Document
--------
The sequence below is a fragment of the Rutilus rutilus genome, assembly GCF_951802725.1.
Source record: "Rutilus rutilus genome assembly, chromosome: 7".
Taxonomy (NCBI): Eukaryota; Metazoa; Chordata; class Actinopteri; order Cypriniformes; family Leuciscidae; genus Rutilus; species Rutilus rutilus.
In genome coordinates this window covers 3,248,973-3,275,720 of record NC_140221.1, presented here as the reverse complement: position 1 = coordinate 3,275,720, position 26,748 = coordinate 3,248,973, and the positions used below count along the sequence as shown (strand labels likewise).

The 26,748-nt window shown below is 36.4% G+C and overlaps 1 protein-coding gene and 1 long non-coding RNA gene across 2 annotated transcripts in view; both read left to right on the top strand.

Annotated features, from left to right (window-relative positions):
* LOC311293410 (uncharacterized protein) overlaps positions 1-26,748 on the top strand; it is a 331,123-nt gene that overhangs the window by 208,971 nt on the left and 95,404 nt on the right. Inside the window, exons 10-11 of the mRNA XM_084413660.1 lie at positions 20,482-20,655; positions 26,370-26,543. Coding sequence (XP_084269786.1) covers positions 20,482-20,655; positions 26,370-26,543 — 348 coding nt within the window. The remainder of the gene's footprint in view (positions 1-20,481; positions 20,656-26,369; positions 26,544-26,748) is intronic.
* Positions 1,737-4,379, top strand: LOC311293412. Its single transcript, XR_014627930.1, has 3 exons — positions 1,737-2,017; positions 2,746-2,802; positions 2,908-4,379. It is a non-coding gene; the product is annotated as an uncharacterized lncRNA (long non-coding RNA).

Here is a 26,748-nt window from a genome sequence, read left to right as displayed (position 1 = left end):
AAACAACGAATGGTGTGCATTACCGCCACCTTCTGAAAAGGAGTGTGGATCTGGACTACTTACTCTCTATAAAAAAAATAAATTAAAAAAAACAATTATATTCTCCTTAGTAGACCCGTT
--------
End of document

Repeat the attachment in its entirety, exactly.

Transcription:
The sequence below is a fragment of the Rutilus rutilus genome, assembly GCF_951802725.1.
Source record: "Rutilus rutilus genome assembly, chromosome: 7".
Taxonomy (NCBI): Eukaryota; Metazoa; Chordata; class Actinopteri; order Cypriniformes; family Leuciscidae; genus Rutilus; species Rutilus rutilus.
In genome coordinates this window covers 3,248,973-3,275,720 of record NC_140221.1, presented here as the reverse complement: position 1 = coordinate 3,275,720, position 26,748 = coordinate 3,248,973, and the positions used below count along the sequence as shown (strand labels likewise).

The 26,748-nt window shown below is 36.4% G+C and overlaps 1 protein-coding gene and 1 long non-coding RNA gene across 2 annotated transcripts in view; both read left to right on the top strand.

Annotated features, from left to right (window-relative positions):
* LOC311293410 (uncharacterized protein) overlaps positions 1-26,748 on the top strand; it is a 331,123-nt gene that overhangs the window by 208,971 nt on the left and 95,404 nt on the right. Inside the window, exons 10-11 of the mRNA XM_084413660.1 lie at positions 20,482-20,655; positions 26,370-26,543. Coding sequence (XP_084269786.1) covers positions 20,482-20,655; positions 26,370-26,543 — 348 coding nt within the window. The remainder of the gene's footprint in view (positions 1-20,481; positions 20,656-26,369; positions 26,544-26,748) is intronic.
* Positions 1,737-4,379, top strand: LOC311293412. Its single transcript, XR_014627930.1, has 3 exons — positions 1,737-2,017; positions 2,746-2,802; positions 2,908-4,379. It is a non-coding gene; the product is annotated as an uncharacterized lncRNA (long non-coding RNA).

Here is a 26,748-nt window from a genome sequence, read left to right as displayed (position 1 = left end):
AAACAACGAATGGTGTGCATTACCGCCACCTTCTGAAAAGGAGTGTGGATCTGGACTACTTACTCTCTATAAAAAAAATAAATTAAAAAAAACAATTATATTCTCCTTAGTAGACCCGTT